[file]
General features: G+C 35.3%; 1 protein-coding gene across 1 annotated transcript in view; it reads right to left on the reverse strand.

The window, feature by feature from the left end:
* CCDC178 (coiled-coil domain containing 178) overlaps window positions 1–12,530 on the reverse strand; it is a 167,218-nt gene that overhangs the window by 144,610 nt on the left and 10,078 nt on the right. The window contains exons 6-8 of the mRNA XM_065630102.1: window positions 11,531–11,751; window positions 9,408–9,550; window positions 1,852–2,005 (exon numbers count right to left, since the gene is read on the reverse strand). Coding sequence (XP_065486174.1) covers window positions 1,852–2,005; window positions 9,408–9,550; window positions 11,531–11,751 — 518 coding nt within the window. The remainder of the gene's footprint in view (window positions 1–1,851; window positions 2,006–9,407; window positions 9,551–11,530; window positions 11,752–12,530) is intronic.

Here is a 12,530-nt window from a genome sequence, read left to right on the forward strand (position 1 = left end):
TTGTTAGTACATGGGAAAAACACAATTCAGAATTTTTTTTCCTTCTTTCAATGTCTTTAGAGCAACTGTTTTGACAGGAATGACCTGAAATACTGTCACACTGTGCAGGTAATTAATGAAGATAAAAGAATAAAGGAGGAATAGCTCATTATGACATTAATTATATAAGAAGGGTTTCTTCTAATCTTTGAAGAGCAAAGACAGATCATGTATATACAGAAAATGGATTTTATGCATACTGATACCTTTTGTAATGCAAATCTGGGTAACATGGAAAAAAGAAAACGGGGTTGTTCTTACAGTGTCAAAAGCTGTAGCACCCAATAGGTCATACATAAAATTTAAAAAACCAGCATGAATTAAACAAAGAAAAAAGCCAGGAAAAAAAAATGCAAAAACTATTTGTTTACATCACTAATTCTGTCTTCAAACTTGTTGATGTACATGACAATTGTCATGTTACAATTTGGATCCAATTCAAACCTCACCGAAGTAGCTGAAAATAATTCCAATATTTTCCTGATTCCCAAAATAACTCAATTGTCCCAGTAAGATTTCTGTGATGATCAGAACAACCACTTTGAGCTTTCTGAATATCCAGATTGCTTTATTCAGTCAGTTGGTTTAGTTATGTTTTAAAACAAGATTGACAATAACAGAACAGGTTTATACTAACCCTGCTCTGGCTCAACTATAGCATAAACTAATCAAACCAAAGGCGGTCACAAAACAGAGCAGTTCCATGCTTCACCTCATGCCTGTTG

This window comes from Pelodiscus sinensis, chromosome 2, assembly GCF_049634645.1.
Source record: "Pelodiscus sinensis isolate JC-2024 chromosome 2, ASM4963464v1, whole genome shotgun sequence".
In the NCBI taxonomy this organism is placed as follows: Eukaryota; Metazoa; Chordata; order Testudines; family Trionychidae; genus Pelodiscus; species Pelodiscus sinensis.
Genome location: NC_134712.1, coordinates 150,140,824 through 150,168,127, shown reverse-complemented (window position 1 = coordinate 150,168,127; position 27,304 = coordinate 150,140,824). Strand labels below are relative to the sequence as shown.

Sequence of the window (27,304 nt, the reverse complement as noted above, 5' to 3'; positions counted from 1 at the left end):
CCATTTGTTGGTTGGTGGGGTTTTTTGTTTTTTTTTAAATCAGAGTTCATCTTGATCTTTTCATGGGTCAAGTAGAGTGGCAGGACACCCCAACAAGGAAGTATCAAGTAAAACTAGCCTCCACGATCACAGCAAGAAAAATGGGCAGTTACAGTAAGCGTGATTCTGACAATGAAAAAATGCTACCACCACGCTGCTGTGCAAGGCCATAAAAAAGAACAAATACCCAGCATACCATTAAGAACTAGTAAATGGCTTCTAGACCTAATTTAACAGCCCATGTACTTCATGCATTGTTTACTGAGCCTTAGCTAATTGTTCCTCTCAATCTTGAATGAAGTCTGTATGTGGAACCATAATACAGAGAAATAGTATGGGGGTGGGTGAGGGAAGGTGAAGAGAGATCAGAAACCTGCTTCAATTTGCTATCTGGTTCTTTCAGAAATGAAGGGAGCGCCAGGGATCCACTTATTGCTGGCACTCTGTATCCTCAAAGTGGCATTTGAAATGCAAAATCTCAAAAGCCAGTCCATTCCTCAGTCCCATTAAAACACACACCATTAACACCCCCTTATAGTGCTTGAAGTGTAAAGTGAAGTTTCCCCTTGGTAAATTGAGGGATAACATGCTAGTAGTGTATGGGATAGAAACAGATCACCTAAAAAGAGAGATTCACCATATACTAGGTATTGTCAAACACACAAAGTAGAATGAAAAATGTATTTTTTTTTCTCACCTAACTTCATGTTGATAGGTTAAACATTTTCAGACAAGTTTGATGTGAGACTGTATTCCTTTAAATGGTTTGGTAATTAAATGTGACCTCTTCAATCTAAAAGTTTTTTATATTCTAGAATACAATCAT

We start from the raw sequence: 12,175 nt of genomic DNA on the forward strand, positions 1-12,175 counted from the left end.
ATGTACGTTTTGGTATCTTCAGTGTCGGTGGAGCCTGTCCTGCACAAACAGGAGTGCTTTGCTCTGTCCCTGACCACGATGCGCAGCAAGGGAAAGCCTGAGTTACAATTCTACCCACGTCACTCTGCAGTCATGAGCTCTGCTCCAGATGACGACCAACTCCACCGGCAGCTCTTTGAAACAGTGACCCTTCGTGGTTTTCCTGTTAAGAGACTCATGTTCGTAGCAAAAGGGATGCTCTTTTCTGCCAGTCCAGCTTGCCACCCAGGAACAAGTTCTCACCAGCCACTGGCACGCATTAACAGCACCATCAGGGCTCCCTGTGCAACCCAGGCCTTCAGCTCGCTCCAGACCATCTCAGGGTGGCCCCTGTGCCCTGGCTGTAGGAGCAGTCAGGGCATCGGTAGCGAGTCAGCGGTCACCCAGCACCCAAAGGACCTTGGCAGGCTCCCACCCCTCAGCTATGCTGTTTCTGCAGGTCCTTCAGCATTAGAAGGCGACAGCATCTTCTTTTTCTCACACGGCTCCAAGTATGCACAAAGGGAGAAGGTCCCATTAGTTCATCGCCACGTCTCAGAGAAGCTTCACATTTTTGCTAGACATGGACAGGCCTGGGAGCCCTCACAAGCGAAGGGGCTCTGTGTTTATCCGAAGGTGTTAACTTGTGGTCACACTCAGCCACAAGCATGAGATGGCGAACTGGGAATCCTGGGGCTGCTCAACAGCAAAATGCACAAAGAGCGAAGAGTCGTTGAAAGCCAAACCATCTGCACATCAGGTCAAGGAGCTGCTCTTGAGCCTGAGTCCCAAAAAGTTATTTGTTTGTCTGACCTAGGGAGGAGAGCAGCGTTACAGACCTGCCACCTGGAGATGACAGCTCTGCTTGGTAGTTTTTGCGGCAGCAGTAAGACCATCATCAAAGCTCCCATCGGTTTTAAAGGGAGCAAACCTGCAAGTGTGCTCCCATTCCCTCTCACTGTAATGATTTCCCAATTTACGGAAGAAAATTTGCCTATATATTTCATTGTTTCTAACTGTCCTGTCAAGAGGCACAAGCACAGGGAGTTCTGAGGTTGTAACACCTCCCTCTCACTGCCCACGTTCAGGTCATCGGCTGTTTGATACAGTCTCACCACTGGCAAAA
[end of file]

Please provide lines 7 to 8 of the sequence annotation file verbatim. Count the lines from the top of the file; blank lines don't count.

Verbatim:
Source record: "Pelodiscus sinensis isolate JC-2024 chromosome 2, ASM4963464v1, whole genome shotgun sequence".
In the NCBI taxonomy this organism is placed as follows: Eukaryota; Metazoa; Chordata; order Testudines; family Trionychidae; genus Pelodiscus; species Pelodiscus sinensis.